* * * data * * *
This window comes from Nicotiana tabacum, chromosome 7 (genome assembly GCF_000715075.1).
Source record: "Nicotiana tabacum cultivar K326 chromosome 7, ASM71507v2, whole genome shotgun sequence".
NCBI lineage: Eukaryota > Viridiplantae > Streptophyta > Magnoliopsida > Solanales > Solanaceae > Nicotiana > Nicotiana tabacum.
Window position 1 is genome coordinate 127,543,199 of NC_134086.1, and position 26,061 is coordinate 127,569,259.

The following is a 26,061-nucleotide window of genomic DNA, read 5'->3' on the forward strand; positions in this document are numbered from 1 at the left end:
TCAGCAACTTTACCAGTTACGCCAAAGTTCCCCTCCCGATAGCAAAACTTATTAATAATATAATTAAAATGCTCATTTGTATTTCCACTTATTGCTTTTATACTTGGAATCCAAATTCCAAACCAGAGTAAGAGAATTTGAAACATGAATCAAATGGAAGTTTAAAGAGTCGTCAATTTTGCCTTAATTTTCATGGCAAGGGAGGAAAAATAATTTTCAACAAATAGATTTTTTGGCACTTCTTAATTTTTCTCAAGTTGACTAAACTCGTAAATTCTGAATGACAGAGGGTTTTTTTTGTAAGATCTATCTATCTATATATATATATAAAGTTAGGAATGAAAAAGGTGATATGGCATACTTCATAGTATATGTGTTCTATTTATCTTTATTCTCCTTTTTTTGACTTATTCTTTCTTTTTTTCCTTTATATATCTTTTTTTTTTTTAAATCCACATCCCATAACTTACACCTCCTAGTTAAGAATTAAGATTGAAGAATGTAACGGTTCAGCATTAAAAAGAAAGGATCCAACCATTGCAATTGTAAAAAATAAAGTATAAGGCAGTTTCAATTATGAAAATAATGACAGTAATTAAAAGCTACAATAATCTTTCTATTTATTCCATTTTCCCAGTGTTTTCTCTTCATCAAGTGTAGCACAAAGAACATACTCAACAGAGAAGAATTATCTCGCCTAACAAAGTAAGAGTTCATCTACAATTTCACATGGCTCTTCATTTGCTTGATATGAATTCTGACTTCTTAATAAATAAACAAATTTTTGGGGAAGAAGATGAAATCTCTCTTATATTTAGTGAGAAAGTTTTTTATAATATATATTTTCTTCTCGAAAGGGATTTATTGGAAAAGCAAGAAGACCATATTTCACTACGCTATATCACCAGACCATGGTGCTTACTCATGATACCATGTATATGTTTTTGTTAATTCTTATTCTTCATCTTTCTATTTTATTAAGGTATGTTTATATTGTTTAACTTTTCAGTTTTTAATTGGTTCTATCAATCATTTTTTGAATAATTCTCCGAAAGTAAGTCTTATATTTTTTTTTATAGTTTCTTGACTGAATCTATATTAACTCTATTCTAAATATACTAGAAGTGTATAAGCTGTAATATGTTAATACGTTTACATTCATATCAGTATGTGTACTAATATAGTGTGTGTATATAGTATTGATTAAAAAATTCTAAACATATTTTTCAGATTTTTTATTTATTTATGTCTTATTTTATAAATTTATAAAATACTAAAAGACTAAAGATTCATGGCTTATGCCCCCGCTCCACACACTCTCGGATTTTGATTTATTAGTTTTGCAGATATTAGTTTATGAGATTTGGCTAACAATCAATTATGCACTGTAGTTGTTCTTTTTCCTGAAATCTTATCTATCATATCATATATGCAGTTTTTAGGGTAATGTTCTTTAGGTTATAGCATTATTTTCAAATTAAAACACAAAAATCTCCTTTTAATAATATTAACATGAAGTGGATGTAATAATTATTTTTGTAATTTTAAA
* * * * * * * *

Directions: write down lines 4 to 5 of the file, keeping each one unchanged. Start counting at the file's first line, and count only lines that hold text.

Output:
Window position 1 is genome coordinate 127,543,199 of NC_134086.1, and position 26,061 is coordinate 127,569,259.

The following is a 26,061-nucleotide window of genomic DNA, read 5'->3' on the forward strand; positions in this document are numbered from 1 at the left end: